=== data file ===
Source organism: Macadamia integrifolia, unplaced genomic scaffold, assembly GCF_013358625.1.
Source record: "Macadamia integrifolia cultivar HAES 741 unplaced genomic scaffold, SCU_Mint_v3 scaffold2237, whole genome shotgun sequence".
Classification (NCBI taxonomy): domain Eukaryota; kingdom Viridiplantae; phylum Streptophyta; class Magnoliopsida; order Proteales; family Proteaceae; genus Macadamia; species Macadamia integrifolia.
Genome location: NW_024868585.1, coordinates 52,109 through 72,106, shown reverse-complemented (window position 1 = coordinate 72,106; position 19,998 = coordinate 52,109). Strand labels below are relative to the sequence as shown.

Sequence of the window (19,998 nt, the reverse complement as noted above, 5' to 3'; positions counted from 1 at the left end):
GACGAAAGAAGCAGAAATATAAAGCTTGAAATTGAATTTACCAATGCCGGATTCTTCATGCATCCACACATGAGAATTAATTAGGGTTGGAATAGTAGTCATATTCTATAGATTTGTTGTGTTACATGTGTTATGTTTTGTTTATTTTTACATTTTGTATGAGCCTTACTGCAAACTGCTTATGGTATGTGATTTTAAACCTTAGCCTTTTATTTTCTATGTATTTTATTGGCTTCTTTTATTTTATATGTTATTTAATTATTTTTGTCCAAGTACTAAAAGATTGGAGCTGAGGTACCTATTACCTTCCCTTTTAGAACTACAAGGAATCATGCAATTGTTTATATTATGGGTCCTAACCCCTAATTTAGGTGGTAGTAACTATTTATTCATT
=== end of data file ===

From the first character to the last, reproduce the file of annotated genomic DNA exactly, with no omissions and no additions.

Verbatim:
Source organism: Macadamia integrifolia, unplaced genomic scaffold, assembly GCF_013358625.1.
Source record: "Macadamia integrifolia cultivar HAES 741 unplaced genomic scaffold, SCU_Mint_v3 scaffold2237, whole genome shotgun sequence".
Classification (NCBI taxonomy): domain Eukaryota; kingdom Viridiplantae; phylum Streptophyta; class Magnoliopsida; order Proteales; family Proteaceae; genus Macadamia; species Macadamia integrifolia.
Genome location: NW_024868585.1, coordinates 52,109 through 72,106, shown reverse-complemented (window position 1 = coordinate 72,106; position 19,998 = coordinate 52,109). Strand labels below are relative to the sequence as shown.

Sequence of the window (19,998 nt, the reverse complement as noted above, 5' to 3'; positions counted from 1 at the left end):
GACGAAAGAAGCAGAAATATAAAGCTTGAAATTGAATTTACCAATGCCGGATTCTTCATGCATCCACACATGAGAATTAATTAGGGTTGGAATAGTAGTCATATTCTATAGATTTGTTGTGTTACATGTGTTATGTTTTGTTTATTTTTACATTTTGTATGAGCCTTACTGCAAACTGCTTATGGTATGTGATTTTAAACCTTAGCCTTTTATTTTCTATGTATTTTATTGGCTTCTTTTATTTTATATGTTATTTAATTATTTTTGTCCAAGTACTAAAAGATTGGAGCTGAGGTACCTATTACCTTCCCTTTTAGAACTACAAGGAATCATGCAATTGTTTATATTATGGGTCCTAACCCCTAATTTAGGTGGTAGTAACTATTTATTCATT